Arthritis Today, 2008; 22(1):55.
Do you drink tea to excess? If so, you could be harming - not helping - your bones. Tea, touted as a great source of antioxidants has been shown to reduce inflammation. And the news gets better: A recent study showed that drinkers of black and green (but not herbal) tea have higher bone density than non-tea drinkers. But drink too much, and the tea party may be over.
Tea - hot or cold, decaf or regular - contains fluoride, and a new report from the Mayo Clinic in Rochester, Minn., shows that compulsively drinking tea could lead to toxic serum fluoride levels and a painful bone condition. People in the study drank far more than most people do - from 10 to 40 cups per day. But other studies show the effect on bones may start with as few as four cups per day.
Whereas normal amounts of fluoride may increase bone density, too much can cause pain in the hips and legs, stress fractures, nausea and weight loss, as well as osteosclerosis - a condition in which bones become too dense.
So drink tea - It’s good for you - but do so in moderation. And if you experience unexplained pain in your back or lower extremities, take a look at your tea consumption, and then talk to your doctor.
Source: American Journal of Clinical Nutrition; Vol. 86, No. 4
and Mayo Clinic Proceedings; Vol. 82, No. 6
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Here's a link to the full paper from the Mayo Clinic as well as the abstract.Fluoride-Related Bone Disease Associated With Habitual Tea ConsumptionMayo Clin Proc. 2007;82:719-724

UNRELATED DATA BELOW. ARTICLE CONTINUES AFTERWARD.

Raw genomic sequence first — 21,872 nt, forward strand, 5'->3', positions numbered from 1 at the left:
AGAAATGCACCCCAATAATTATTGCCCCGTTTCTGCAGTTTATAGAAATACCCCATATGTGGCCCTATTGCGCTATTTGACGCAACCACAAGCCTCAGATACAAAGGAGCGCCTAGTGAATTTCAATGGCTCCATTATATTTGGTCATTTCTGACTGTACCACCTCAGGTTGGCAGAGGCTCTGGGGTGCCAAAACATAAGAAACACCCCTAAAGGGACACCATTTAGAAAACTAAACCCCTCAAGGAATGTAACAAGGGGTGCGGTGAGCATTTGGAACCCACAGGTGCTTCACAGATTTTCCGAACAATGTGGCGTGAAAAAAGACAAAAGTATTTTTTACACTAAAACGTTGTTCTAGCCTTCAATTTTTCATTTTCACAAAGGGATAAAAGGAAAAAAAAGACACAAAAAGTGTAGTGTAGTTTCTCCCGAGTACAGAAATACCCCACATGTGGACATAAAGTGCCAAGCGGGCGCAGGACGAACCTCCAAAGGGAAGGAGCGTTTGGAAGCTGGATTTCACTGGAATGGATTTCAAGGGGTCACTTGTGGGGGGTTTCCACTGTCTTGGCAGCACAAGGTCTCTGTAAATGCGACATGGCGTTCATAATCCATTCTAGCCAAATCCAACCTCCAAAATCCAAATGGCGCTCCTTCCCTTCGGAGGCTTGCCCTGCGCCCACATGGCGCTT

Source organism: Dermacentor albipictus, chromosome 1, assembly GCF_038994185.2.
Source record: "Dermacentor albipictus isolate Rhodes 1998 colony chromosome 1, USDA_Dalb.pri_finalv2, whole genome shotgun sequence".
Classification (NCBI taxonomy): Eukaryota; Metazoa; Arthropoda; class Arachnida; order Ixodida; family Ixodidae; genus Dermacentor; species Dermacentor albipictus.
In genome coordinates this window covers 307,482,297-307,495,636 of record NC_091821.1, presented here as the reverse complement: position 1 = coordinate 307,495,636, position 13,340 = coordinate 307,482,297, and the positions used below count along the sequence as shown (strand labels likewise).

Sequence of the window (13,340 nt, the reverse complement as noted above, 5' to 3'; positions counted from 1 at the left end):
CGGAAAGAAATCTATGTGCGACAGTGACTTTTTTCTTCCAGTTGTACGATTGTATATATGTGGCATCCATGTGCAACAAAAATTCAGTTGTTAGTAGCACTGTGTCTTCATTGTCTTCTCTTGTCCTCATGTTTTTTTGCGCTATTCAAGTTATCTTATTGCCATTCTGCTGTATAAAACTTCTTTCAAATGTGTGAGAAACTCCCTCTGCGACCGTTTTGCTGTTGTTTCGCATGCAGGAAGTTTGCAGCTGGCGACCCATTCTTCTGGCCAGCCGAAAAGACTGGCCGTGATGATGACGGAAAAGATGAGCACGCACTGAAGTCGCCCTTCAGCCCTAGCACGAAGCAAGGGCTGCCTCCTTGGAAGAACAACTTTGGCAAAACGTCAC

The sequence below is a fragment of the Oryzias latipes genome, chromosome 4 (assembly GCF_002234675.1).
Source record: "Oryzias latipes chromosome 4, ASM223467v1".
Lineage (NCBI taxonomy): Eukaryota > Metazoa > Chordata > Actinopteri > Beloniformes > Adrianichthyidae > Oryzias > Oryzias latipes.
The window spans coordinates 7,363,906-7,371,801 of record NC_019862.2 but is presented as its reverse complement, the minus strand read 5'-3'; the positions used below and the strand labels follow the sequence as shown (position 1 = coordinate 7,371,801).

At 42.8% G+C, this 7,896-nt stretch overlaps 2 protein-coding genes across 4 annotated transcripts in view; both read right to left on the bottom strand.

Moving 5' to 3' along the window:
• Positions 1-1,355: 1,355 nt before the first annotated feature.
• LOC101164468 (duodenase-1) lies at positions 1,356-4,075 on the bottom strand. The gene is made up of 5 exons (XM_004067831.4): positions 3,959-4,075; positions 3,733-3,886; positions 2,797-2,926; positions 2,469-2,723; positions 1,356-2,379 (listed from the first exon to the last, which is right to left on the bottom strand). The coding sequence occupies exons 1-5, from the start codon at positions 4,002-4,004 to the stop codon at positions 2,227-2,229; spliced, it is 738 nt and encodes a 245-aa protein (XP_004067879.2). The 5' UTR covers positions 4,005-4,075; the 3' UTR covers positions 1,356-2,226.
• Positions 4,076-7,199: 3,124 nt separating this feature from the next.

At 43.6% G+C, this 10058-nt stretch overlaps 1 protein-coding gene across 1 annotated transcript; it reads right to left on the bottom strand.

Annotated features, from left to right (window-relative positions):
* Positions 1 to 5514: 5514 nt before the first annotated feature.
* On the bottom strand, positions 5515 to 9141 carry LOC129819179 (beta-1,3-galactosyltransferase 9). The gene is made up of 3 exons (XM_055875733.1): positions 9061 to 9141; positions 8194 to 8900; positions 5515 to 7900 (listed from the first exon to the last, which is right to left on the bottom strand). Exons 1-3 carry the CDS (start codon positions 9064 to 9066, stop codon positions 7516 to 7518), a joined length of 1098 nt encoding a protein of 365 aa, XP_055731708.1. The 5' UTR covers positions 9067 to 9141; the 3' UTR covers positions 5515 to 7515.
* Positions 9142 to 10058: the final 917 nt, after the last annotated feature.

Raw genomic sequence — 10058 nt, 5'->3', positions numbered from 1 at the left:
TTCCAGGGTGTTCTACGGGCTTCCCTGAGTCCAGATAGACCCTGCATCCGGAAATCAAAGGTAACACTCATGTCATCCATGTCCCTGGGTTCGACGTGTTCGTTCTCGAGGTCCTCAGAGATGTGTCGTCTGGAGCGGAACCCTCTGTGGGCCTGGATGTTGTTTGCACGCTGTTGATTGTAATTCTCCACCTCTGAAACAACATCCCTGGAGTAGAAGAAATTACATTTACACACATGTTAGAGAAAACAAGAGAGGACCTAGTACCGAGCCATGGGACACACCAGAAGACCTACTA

Acquired osteosclerosis is a rare disorder of bone formation but an important consideration in adults with sclerotic bones or elevated bone density results. In such patients, malignancy, hepatitis C, and fluorosis should all be considered when making a diagnosis. We describe 4 patients evaluated at our Metabolic Bone Disease Clinic from May 1, 1997, to July 1, 2006, whose bone disorders resulted from chronic fluoride exposure due to excessive tea intake. Three of these patients had toxic serum fluoride levels (>15 μmol/L). Although the clinical presentation of the patients varied, all 4 had an unexpectedly elevated spine bone mineral density that was proportionately higher than the bone mineral density at the hip. Other clinical features included gastrointestinal symptoms such as nausea, vomiting, and weight loss; lower extremity pain sometimes associated with stress fractures of the lower extremities; renal insufficiency; and elevated alkaline phosphatase levels. Readily available, tea often contains high levels of fluoride. Obsessive-compulsive drinking behaviors and renal insufficiency may predispose to excessive fluoride consumption and accumulation. The current cases show that fluoride-related bone disease is an important clinical consideration in patients with dense bones or gastrointestinal symptoms and a history of excessive tea consumption. Furthermore, fluoride excess should be considered in all patients with a history of excessive tea consumption, especially due to its insidious nature and nonspecific clinical presentation.